Barriers between journalists and scientists can make journalists' jobs more difficult, and they can lead to unintentional misinformation and confusion.  These barriers have a lot to do with the vastly different environments in which journalists and scientists operate. One of the biggest barriers is the perception each group has of the other. Scientists say: Journalists are imprecise and impatient. They … Read More
NEWS

Accuracy and verification in the digital age: the human factor in errors

If you ask a journalist how a particular mistake occurred, you might hear, "I was rushed and didn't check." Or, "I made a typo.” These are valid reasons, but they pertain only to a specific incident. To think an error is something we alone cause or control is to ignore the larger systems and factors at play. Saying that you … Read More
NEWS

The Language of Coaching: The Writing Process

When the reporter and coach work together during the writing process, you’ll see that investing a little time early saves a lot of time later. Two minutes invested in the idea step can cut reporting time in half. Two minutes invested in the organize step sends the reporter into the draft and revise steps knowing what to say and how, … Read More
NEWS

Here are 5 tips for analyzing media messages

Five core principles underlie every media message. You can use these to evaluate the truth, accuracy and relevance of any information you're reading, seeing or hearing. Messages are constructions. Someone thinks long and hard about any print or electronic message that is produced: What it will look like; what it will say; and what it will do. Ask: What's behind … Read More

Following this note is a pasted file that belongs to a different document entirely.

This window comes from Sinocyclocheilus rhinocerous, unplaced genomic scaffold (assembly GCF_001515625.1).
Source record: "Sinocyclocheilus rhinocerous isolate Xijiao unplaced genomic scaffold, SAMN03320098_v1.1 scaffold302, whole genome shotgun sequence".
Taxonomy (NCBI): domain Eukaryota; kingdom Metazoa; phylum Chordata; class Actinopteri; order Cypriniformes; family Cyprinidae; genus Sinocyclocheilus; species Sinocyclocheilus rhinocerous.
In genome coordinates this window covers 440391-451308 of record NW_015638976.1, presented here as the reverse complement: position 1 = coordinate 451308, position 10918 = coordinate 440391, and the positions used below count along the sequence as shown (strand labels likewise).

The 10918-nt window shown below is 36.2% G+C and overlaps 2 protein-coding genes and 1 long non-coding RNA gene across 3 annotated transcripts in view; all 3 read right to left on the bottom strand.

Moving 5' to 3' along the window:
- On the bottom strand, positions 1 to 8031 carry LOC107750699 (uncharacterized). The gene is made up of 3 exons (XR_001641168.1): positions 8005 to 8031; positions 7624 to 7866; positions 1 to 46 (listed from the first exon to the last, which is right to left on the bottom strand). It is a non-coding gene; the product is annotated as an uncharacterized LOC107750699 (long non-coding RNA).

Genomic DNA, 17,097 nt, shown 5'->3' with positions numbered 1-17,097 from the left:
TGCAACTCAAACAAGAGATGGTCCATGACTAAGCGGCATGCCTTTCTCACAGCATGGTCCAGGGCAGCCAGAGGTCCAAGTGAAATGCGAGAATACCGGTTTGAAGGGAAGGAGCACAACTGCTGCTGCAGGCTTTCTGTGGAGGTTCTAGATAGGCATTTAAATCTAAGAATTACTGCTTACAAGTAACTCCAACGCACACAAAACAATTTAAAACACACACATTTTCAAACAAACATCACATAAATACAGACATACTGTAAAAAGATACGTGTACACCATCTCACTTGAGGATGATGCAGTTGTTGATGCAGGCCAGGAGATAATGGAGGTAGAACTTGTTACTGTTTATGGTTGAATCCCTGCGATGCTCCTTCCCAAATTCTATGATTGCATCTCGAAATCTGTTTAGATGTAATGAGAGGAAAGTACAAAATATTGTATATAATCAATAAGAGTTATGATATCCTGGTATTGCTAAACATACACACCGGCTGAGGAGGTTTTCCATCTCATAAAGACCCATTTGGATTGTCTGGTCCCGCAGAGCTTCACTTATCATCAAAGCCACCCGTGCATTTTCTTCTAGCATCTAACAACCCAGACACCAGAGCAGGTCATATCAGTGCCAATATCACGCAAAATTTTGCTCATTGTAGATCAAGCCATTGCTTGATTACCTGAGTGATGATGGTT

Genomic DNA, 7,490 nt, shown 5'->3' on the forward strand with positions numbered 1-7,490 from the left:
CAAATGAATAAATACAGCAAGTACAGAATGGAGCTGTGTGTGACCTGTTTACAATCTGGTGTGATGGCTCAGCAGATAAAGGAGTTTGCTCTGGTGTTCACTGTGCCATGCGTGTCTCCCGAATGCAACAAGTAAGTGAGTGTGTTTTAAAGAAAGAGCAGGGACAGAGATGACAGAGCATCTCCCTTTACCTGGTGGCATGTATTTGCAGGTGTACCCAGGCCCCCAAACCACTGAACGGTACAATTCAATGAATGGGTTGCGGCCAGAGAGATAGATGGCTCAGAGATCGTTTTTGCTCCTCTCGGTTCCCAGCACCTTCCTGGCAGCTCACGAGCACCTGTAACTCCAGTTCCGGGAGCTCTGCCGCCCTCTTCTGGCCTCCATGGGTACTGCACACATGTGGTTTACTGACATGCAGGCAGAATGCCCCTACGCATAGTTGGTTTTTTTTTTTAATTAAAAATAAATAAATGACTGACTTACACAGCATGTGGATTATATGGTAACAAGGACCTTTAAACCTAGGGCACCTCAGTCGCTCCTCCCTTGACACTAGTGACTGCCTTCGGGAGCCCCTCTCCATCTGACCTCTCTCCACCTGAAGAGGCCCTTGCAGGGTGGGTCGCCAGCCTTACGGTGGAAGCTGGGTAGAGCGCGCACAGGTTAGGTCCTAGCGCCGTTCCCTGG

NEWS

Cleaning Your Copy: Ways to Use Colons

There are several ways you can use colons in your writing. Use a colon instead of a period between two sentences that present contrasting ideas. The researchers expected to solve the puzzle of the disease: Instead, they found more questions. Use a colon between two clauses (complete thoughts) when the second thought adds to the first. He explained … Read More
NEWS

Writing for the Ear

Want to produce an engaging audio story? Make sure it has these elements: Tell a story. This might seem self-explanatory, but it's essential and doesn't always happen. Identify a conflict. This doesn’t mean an argument or disagreement. A conflict involves someone who wants something and faces obstacles to get it. Know who the main characters are. Most good stories have … Read More
NEWS

Social Media: Strategies and Tools for News

The key to any project is metrics — without ways to measure progress toward the goals you set, how do you know whether what you are doing is working? Before you start just looking at data, you have to identify what you want to know. No matter what other goals you have, you will probably want to ask these questions: … Read More
NEWS

Fundamentals of Editing: Structure

Structure is the glue that holds writing together. To determine whether the piece has a solid structure, ask these questions: Are facts presented in a logical order? Does the story follow a coherent path from Point A to Point B? Will readers understand the sequence of events? Is the context clear? Are terms defined? Are relationships apparent? Here are the … Read More